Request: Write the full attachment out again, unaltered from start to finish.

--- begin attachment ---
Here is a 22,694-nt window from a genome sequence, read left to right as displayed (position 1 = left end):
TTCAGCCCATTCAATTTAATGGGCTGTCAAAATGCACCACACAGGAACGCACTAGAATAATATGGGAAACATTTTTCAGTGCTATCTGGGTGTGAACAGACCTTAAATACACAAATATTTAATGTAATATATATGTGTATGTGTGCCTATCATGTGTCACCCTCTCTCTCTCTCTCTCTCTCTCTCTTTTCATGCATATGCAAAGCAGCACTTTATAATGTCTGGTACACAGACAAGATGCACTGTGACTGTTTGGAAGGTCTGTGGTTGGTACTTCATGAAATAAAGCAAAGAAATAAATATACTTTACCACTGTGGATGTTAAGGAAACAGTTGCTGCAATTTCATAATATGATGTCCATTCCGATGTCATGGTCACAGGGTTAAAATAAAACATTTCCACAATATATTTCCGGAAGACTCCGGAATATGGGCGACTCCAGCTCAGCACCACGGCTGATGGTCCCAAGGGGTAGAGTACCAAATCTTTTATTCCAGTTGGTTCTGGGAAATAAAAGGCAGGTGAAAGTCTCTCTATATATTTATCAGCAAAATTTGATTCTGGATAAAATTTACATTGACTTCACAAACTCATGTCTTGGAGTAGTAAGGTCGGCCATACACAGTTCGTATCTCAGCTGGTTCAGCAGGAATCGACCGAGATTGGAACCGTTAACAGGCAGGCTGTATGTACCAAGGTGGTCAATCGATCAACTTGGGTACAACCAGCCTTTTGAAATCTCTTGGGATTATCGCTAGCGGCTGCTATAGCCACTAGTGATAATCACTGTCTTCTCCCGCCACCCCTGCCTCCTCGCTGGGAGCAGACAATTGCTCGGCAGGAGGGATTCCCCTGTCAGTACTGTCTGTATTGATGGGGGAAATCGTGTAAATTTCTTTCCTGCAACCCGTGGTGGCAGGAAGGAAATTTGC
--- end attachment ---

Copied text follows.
Here is a 22,694-nt window from a genome sequence, read left to right as displayed (position 1 = left end):
TTCAGCCCATTCAATTTAATGGGCTGTCAAAATGCACCACACAGGAACGCACTAGAATAATATGGGAAACATTTTTCAGTGCTATCTGGGTGTGAACAGACCTTAAATACACAAATATTTAATGTAATATATATGTGTATGTGTGCCTATCATGTGTCACCCTCTCTCTCTCTCTCTCTCTCTCTCTTTTCATGCATATGCAAAGCAGCACTTTATAATGTCTGGTACACAGACAAGATGCACTGTGACTGTTTGGAAGGTCTGTGGTTGGTACTTCATGAAATAAAGCAAAGAAATAAATATACTTTACCACTGTGGATGTTAAGGAAACAGTTGCTGCAATTTCATAATATGATGTCCATTCCGATGTCATGGTCACAGGGTTAAAATAAAACATTTCCACAATATATTTCCGGAAGACTCCGGAATATGGGCGACTCCAGCTCAGCACCACGGCTGATGGTCCCAAGGGGTAGAGTACCAAATCTTTTATTCCAGTTGGTTCTGGGAAATAAAAGGCAGGTGAAAGTCTCTCTATATATTTATCAGCAAAATTTGATTCTGGATAAAATTTACATTGACTTCACAAACTCATGTCTTGGAGTAGTAAGGTCGGCCATACACAGTTCGTATCTCAGCTGGTTCAGCAGGAATCGACCGAGATTGGAACCGTTAACAGGCAGGCTGTATGTACCAAGGTGGTCAATCGATCAACTTGGGTACAACCAGCCTTTTGAAATCTCTTGGGATTATCGCTAGCGGCTGCTATAGCCACTAGTGATAATCACTGTCTTCTCCCGCCACCCCTGCCTCCTCGCTGGGAGCAGACAATTGCTCGGCAGGAGGGATTCCCCTGTCAGTACTGTCTGTATTGATGGGGGAAATCGTGTAAATTTCTTTCCTGCAACCCGTGGTGGCAGGAAGGAAATTTGC